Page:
From the moment I got off the boat and entered the customs office, I knew this was going to be a laid back location. With the floor covered in sand, and a single question asked by the customs officer, it was no time before I was ushered through the doorway and greeted by the lone security guard.
“Welcome to Belize”
The Island motto - oh and this is the main street
Once on the island of Caye Caulker, things only got more relaxed. There are no cars on the Island – only golf buggies – and the roads consisted of some roughly smoothed out mud where pedestrians were only occasionally having to move out of the way of traffic – which was mostly of the pedal variety.
After being told off by a local for breaking the island's law by walking too fast, I knew this was a place I would come to love.
Tell me how you leave a place like this
They don't like to do anything fast there. Your meal might take 90 minutes to come to you, but its all ok, but what else are you going to be doing? Just have another drink.
When you're on the road for any length of time, you sometimes need a break from the actual travelling. You can't spend 12 months going at 100% checking out attractions and monuments. I'd gotten to that stage of my trip where some time in Caye Caulker was the perfect option.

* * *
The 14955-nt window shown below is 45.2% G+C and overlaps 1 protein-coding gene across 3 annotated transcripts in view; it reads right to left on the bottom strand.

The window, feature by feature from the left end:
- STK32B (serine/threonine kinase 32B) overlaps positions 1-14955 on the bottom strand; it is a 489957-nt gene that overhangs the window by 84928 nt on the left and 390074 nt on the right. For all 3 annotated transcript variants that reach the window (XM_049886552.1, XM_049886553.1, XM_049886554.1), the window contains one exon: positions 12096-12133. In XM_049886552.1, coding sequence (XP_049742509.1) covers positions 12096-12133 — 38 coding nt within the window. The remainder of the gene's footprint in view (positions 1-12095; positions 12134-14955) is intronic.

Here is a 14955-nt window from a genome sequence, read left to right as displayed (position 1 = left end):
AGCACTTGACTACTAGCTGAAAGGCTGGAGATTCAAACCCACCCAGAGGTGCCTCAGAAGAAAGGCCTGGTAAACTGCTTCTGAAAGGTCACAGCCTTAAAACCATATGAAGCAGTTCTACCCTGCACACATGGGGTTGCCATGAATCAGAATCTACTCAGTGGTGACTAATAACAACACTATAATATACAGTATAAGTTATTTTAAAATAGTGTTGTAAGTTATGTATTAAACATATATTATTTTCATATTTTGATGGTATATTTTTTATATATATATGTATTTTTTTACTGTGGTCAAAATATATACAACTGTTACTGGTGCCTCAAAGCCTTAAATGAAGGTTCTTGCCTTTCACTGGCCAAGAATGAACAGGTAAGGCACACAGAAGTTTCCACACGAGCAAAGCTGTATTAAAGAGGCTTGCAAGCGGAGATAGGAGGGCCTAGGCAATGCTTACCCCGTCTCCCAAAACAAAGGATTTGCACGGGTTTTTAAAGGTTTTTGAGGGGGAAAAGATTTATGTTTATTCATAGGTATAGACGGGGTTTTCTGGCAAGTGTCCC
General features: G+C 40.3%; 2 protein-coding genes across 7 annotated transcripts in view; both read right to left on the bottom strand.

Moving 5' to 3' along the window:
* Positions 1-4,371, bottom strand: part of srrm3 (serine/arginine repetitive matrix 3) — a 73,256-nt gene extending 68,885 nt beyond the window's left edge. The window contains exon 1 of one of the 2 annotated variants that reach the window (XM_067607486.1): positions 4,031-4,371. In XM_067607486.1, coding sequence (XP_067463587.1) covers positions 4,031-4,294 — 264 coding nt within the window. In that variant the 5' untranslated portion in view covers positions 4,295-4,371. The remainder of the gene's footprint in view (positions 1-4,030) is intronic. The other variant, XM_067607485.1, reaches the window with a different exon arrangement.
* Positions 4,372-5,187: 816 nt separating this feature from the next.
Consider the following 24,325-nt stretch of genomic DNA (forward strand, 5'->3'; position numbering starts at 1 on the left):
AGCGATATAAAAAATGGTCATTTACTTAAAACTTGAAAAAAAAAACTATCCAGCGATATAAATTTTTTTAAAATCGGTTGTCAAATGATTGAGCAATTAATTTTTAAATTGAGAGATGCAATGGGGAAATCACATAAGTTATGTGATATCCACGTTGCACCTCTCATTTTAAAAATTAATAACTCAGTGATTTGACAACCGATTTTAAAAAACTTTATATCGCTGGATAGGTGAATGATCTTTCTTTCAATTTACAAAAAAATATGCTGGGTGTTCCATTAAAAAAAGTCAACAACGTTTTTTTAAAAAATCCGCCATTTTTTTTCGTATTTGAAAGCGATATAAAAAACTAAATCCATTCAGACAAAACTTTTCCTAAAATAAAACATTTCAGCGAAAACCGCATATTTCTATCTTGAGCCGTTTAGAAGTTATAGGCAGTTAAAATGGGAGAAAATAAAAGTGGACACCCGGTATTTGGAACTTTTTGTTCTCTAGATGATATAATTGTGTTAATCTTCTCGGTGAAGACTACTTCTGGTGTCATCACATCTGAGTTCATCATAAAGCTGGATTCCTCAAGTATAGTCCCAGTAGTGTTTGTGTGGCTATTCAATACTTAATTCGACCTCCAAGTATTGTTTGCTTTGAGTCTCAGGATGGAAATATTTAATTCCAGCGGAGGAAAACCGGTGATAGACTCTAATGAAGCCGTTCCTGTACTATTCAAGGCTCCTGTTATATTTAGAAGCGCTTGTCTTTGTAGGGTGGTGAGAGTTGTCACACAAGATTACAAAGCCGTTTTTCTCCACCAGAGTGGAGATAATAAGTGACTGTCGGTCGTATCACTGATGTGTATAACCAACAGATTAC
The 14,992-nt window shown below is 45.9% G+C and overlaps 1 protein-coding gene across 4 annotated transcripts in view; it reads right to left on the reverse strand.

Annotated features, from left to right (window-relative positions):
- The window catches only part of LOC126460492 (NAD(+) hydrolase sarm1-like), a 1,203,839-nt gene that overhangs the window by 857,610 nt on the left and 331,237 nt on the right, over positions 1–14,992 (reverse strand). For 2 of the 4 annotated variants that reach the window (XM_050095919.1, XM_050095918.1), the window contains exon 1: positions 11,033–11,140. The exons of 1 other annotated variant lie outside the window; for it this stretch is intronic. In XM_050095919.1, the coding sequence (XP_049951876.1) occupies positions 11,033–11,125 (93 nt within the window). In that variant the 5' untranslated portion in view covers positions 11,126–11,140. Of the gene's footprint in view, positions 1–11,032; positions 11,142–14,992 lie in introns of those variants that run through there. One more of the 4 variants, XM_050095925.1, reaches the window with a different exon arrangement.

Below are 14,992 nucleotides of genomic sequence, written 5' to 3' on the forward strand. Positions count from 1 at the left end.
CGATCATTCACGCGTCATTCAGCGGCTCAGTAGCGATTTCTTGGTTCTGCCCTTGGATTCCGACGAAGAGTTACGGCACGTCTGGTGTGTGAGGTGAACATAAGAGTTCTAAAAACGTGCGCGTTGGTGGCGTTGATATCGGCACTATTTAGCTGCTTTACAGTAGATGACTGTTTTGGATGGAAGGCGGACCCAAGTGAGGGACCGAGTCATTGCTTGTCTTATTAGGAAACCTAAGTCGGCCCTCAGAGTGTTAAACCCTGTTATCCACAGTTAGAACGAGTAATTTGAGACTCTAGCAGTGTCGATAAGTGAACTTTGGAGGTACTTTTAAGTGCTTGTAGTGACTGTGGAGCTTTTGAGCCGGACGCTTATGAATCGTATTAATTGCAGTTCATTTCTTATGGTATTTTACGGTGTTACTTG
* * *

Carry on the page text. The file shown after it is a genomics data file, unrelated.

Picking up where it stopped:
Chilling at the Split
Initially intending to spend only three days on the island, I couldn't seem to leave. I couldn't even tell you what I was doing during my time there. The Island is known for it's amazing snorkeling and diving and yet I did neither. I spend my days by “The Split”, where the northern and southern parts of the island are divided by a short waterway, with beers and my nights at the reggae bar with rum and before I knew it my three days had turned into a week. If it weren't for an offer of a ride down to Flores in Guatemala, I might still be there. It's just that laid back and chilled.
“Go Slow” has become a bit of a motto for my trip so far. As well as Caye Caulker, I've overstayed my initial expectations on the beaches of Playa Del Carmen and the beautiful Mexican colonial town of San Cristobal De Las Casas. “I'm leaving tomorrow” has become something of a catchphrase for me.
No seriously, how do you leave this?
I sometimes worry that all of this extra time spent at this end of Latin America may mean I'll be limited towards the end of my trip, but the way I look at it, if I', having a great time and hanging out with some great people, why move? I've met more than a few people who seem to be trying to pack too much into too short a time, and for mine, I'd rather err on the side of taking too long in one place than not long enough.
Sure, I'll get to South America eventually – the World Cup will make sure of that – but until then, I'm definitely enjoying going slow.